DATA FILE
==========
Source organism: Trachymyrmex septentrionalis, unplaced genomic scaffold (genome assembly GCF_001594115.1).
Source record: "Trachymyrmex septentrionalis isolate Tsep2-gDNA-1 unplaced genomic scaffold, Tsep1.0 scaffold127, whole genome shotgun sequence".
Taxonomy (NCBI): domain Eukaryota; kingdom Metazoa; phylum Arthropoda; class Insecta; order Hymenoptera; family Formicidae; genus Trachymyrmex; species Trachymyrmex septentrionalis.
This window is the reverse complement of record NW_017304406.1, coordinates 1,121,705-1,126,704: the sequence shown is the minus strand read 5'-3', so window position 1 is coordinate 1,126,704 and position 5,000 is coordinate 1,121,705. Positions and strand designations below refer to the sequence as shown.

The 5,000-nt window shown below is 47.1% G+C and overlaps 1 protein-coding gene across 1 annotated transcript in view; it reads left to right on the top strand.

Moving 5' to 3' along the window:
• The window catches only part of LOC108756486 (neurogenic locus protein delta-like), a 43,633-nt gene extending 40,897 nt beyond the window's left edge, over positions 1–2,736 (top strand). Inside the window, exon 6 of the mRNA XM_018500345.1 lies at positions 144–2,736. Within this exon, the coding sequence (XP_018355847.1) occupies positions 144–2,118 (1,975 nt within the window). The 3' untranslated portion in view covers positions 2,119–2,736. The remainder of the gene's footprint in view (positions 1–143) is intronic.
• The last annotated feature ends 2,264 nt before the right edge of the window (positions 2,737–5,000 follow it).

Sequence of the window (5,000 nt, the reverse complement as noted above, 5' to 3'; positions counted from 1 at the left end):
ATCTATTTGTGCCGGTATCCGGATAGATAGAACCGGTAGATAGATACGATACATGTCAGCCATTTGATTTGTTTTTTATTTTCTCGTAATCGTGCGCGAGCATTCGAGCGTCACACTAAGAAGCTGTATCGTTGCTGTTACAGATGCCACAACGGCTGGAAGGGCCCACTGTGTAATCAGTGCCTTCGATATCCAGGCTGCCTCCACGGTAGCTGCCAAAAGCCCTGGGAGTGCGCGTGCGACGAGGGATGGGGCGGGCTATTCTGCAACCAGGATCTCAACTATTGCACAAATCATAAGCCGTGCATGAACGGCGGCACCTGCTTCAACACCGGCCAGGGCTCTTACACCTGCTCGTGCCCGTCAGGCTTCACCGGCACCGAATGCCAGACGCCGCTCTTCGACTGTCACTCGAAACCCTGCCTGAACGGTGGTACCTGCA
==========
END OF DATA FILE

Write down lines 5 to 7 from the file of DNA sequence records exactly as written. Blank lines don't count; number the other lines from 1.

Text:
The 5,000-nt window shown below is 47.1% G+C and overlaps 1 protein-coding gene across 1 annotated transcript in view; it reads left to right on the top strand.

Moving 5' to 3' along the window:
• The window catches only part of LOC108756486 (neurogenic locus protein delta-like), a 43,633-nt gene extending 40,897 nt beyond the window's left edge, over positions 1–2,736 (top strand). Inside the window, exon 6 of the mRNA XM_018500345.1 lies at positions 144–2,736. Within this exon, the coding sequence (XP_018355847.1) occupies positions 144–2,118 (1,975 nt within the window). The 3' untranslated portion in view covers positions 2,119–2,736. The remainder of the gene's footprint in view (positions 1–143) is intronic.